Flying squad’s wings clipped

A file picture of the flying squad fleet vehicles Image: File/Sibongile Ngalwa

The Mdantsane police cluster flying squad is grounded. It does not have a single functioning vehicle.

The cluster fights serious crime in a large area stretching from Mdantsane, Cambridge, Berlin, Bluewater on the N2 near Gonubie, Mooiplaas, Komga, Kei Mouth and Macleantown.

The unit is attached to all 10 police stations that fall under the Mdantsane cluster.

Sources told the Dispatch all the unit’s vehicles are parked in garages with a number of mechanical problems, some as basic as punctured tyres.

The unit is one of the most important crime fighting divisions, with its fleet of low-slung GTI Golf7s and BMWs. They are used for high-speed chases of hijackers, and cash-in-transit and business robbers.

The Dispatch has reliably learnt that some of the cars were booked into garages for malfunctioning sirens, blue lights, radios and loudhailers.

Members from the unit accused their top management of “allowing the unit to die a slow death”.

Eastern Cape police commissioner Lieutenant-General Liziwe Ntshinga confirmed the vehicle shortage but explained the reasons in an e-mailed statement.

Ntshinga said: “It must be kept in mind that SAPS vehicles are utilised on a 24-hour basis and will from time to time be taken to the garages for mechanical failure or servicing.

“SAPS can confirm that the lack of running vehicles at the Mdantsane flying squad was brought to management’s attention and steps are being taken to address the situation.”

The Mdantsane flying squad is one of 14 units which benefited from June 21 2017 handover of 27 top-of-the-range vehicles valued at R16-million.

The 27 vehicles were a last batch of 416 SAPS vehicles purchased by the province in the 2016-2017 financial year.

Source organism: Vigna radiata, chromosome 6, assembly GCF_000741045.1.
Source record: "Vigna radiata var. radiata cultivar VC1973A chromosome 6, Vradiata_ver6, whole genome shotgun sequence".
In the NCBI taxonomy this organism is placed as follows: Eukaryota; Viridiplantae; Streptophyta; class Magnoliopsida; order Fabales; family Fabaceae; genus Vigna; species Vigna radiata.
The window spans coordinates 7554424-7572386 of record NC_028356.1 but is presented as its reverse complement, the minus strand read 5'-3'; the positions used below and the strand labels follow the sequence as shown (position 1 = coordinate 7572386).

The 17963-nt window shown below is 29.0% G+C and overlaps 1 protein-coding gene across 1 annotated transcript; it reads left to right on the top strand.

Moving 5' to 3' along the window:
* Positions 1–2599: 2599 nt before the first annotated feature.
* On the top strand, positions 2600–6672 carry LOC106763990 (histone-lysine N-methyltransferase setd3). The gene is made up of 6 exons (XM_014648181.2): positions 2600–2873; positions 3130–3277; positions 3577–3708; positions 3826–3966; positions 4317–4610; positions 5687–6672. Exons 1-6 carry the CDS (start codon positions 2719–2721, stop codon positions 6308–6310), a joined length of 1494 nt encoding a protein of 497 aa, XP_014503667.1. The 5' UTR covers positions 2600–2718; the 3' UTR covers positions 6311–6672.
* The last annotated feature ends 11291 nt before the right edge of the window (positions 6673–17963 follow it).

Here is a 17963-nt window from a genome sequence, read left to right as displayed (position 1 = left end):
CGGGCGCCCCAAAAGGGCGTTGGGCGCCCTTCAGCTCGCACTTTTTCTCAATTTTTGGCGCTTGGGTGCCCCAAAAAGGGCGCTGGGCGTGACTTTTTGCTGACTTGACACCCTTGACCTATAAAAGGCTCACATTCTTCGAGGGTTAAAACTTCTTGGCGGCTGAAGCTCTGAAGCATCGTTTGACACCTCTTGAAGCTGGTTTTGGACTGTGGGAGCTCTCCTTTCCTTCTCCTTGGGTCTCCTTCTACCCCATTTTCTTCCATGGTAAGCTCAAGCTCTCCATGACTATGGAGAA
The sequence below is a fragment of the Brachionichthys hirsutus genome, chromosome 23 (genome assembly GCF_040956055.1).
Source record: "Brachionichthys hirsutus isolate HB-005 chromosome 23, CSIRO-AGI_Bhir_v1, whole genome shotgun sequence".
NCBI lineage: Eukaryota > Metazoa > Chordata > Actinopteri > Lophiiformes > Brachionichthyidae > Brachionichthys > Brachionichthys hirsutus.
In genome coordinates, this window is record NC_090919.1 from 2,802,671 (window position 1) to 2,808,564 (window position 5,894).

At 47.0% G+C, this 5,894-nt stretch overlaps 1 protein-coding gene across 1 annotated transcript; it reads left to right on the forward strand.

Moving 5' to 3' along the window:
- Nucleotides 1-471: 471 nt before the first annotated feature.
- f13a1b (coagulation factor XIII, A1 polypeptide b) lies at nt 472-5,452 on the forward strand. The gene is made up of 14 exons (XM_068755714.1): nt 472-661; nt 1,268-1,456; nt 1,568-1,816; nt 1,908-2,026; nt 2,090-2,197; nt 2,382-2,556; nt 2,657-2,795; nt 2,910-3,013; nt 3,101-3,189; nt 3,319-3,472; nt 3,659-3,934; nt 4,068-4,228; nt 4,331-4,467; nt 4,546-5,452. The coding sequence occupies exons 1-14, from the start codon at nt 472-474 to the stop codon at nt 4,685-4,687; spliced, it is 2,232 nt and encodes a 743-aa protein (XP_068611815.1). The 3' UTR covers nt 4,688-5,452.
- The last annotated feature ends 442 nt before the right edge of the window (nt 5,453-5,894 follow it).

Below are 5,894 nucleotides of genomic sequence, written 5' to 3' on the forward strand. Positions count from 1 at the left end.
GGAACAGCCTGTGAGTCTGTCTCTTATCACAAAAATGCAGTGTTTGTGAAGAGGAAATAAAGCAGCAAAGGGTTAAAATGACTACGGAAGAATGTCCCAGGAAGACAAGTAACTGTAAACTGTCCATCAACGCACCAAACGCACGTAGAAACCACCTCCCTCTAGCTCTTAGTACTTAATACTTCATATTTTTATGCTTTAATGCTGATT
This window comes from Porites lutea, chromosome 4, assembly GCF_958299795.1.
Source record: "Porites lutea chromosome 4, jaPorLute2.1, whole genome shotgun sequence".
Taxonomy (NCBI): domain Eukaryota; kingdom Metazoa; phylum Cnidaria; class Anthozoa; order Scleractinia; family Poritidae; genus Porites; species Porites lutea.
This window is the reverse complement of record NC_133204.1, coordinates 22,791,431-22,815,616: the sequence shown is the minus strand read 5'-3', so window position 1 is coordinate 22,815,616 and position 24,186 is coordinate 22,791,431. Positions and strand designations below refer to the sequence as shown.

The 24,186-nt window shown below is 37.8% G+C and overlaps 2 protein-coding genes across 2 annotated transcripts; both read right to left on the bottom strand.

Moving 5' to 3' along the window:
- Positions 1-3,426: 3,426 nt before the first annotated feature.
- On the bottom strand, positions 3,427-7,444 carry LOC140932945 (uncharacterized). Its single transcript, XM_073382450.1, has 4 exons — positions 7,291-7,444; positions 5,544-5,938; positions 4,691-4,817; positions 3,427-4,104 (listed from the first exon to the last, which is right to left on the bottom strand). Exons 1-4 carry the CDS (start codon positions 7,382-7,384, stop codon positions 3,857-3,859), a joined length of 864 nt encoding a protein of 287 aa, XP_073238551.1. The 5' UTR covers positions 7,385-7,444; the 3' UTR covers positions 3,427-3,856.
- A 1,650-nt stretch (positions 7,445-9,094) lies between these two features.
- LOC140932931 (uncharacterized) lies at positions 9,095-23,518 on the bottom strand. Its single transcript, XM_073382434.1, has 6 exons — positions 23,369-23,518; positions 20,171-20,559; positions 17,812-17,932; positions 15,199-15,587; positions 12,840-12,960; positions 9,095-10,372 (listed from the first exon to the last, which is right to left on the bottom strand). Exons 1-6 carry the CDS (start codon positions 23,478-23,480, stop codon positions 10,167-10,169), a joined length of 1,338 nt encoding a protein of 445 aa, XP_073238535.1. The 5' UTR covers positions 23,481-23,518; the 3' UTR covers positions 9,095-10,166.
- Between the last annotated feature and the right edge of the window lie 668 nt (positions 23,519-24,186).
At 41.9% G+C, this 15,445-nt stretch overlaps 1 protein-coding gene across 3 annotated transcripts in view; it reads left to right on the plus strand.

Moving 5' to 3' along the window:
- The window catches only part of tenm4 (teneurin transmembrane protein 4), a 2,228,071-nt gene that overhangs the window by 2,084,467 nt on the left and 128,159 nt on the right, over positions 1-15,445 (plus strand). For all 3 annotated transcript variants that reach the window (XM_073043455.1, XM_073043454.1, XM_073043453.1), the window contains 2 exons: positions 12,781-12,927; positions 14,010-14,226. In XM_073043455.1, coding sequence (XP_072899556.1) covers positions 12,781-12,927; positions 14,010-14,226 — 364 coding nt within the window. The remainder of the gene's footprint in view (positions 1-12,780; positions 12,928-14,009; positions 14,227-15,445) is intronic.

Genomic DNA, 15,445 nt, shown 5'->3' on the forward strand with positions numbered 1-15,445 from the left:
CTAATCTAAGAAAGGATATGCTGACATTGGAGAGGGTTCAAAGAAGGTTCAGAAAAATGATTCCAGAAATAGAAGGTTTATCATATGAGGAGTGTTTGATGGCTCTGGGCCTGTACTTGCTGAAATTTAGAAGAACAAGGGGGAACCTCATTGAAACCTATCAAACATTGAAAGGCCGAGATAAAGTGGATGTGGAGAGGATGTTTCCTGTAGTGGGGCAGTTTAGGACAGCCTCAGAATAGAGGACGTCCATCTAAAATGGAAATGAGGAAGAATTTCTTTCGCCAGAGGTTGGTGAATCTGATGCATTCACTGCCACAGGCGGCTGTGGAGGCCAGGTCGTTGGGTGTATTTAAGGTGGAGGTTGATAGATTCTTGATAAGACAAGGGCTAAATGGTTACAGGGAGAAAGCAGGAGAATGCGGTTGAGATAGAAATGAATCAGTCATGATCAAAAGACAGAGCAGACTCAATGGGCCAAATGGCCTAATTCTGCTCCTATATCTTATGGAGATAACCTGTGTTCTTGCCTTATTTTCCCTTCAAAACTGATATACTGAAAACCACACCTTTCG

Ntshinga said following the handover of the fleet there was an increase in cases of neglect and lack of maintenance.

Ntshinga said garage managers were increasingly reporting cases of police members dumping vehicles in the garages without the necessary paperwork being completed, which had led to a piling up of broken vehicles.

At the handover event, Eastern Cape transport MEC Weziwe Tikana told the Dispatch that extensive delays in repairs and maintenance were being caused by bureaucratic procedures not being completed.

Tikana said unplanned repairs to punctures cannot happen without having to wait for the approval from the SAPS headquarters in Pretoria.

She announced plans to bypass this red tape by roping in TVET engineering students at police garages to do repairs as part of their training.

Police new vehicle warehouse commander Captain Jacques Booth is on record as saying last year that the flying squad vehicles were a “necessity” in the fight against crime.

Popcru Eastern Cape chairman and Hawks investigative unit commander Loyiso Mdingi called the squad’s vehicle crisis the tip of the iceberg.

“What we have heard is that the commander of that unit failed or forgot to do the paperwork. We are sitting on a crisis of bad management in this province. All the 196 police stations in the province are experiencing shortages of cars.”


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